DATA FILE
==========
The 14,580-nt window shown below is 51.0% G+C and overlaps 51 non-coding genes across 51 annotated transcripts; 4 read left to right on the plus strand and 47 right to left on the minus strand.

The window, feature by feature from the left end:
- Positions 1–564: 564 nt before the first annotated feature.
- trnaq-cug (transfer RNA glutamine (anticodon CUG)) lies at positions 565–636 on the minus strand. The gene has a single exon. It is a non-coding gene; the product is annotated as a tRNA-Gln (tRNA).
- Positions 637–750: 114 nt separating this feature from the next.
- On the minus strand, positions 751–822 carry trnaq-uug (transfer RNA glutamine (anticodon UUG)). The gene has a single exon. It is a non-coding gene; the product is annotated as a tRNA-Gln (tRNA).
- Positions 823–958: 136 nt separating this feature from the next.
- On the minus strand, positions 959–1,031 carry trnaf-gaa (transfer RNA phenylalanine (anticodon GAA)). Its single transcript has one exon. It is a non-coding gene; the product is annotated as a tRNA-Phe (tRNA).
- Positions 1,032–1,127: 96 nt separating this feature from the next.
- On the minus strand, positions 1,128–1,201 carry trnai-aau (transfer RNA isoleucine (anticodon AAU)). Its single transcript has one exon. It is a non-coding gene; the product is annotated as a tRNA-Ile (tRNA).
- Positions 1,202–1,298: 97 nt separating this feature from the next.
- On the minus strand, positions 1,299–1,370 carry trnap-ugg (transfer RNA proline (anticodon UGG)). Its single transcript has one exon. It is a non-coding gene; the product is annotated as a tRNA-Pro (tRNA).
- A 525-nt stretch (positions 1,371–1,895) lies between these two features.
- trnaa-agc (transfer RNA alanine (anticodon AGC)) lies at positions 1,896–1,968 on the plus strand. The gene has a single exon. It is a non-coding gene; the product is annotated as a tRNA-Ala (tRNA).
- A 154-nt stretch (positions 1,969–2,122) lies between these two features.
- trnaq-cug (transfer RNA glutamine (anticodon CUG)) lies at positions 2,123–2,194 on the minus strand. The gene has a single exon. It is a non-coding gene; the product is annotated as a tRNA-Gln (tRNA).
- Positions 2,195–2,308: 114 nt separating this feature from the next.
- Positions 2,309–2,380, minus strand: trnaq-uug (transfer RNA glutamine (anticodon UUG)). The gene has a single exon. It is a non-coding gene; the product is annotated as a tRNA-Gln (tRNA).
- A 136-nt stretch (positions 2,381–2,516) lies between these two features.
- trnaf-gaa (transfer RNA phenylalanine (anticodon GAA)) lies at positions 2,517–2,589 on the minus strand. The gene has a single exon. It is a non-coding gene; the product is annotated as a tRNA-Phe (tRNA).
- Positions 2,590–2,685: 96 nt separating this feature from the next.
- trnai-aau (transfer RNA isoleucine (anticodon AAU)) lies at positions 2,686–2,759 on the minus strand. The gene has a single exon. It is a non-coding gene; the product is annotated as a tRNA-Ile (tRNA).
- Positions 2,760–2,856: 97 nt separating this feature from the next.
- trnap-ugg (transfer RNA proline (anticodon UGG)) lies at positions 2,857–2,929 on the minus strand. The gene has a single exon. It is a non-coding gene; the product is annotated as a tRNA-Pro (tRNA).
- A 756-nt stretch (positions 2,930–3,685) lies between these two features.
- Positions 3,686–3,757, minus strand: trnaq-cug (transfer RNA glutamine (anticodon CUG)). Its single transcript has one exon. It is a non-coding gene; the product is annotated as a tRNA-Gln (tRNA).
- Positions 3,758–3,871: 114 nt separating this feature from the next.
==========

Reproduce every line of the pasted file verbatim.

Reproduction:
The 14,580-nt window shown below is 51.0% G+C and overlaps 51 non-coding genes across 51 annotated transcripts; 4 read left to right on the plus strand and 47 right to left on the minus strand.

The window, feature by feature from the left end:
- Positions 1–564: 564 nt before the first annotated feature.
- trnaq-cug (transfer RNA glutamine (anticodon CUG)) lies at positions 565–636 on the minus strand. The gene has a single exon. It is a non-coding gene; the product is annotated as a tRNA-Gln (tRNA).
- Positions 637–750: 114 nt separating this feature from the next.
- On the minus strand, positions 751–822 carry trnaq-uug (transfer RNA glutamine (anticodon UUG)). The gene has a single exon. It is a non-coding gene; the product is annotated as a tRNA-Gln (tRNA).
- Positions 823–958: 136 nt separating this feature from the next.
- On the minus strand, positions 959–1,031 carry trnaf-gaa (transfer RNA phenylalanine (anticodon GAA)). Its single transcript has one exon. It is a non-coding gene; the product is annotated as a tRNA-Phe (tRNA).
- Positions 1,032–1,127: 96 nt separating this feature from the next.
- On the minus strand, positions 1,128–1,201 carry trnai-aau (transfer RNA isoleucine (anticodon AAU)). Its single transcript has one exon. It is a non-coding gene; the product is annotated as a tRNA-Ile (tRNA).
- Positions 1,202–1,298: 97 nt separating this feature from the next.
- On the minus strand, positions 1,299–1,370 carry trnap-ugg (transfer RNA proline (anticodon UGG)). Its single transcript has one exon. It is a non-coding gene; the product is annotated as a tRNA-Pro (tRNA).
- A 525-nt stretch (positions 1,371–1,895) lies between these two features.
- trnaa-agc (transfer RNA alanine (anticodon AGC)) lies at positions 1,896–1,968 on the plus strand. The gene has a single exon. It is a non-coding gene; the product is annotated as a tRNA-Ala (tRNA).
- A 154-nt stretch (positions 1,969–2,122) lies between these two features.
- trnaq-cug (transfer RNA glutamine (anticodon CUG)) lies at positions 2,123–2,194 on the minus strand. The gene has a single exon. It is a non-coding gene; the product is annotated as a tRNA-Gln (tRNA).
- Positions 2,195–2,308: 114 nt separating this feature from the next.
- Positions 2,309–2,380, minus strand: trnaq-uug (transfer RNA glutamine (anticodon UUG)). The gene has a single exon. It is a non-coding gene; the product is annotated as a tRNA-Gln (tRNA).
- A 136-nt stretch (positions 2,381–2,516) lies between these two features.
- trnaf-gaa (transfer RNA phenylalanine (anticodon GAA)) lies at positions 2,517–2,589 on the minus strand. The gene has a single exon. It is a non-coding gene; the product is annotated as a tRNA-Phe (tRNA).
- Positions 2,590–2,685: 96 nt separating this feature from the next.
- trnai-aau (transfer RNA isoleucine (anticodon AAU)) lies at positions 2,686–2,759 on the minus strand. The gene has a single exon. It is a non-coding gene; the product is annotated as a tRNA-Ile (tRNA).
- Positions 2,760–2,856: 97 nt separating this feature from the next.
- trnap-ugg (transfer RNA proline (anticodon UGG)) lies at positions 2,857–2,929 on the minus strand. The gene has a single exon. It is a non-coding gene; the product is annotated as a tRNA-Pro (tRNA).
- A 756-nt stretch (positions 2,930–3,685) lies between these two features.
- Positions 3,686–3,757, minus strand: trnaq-cug (transfer RNA glutamine (anticodon CUG)). Its single transcript has one exon. It is a non-coding gene; the product is annotated as a tRNA-Gln (tRNA).
- Positions 3,758–3,871: 114 nt separating this feature from the next.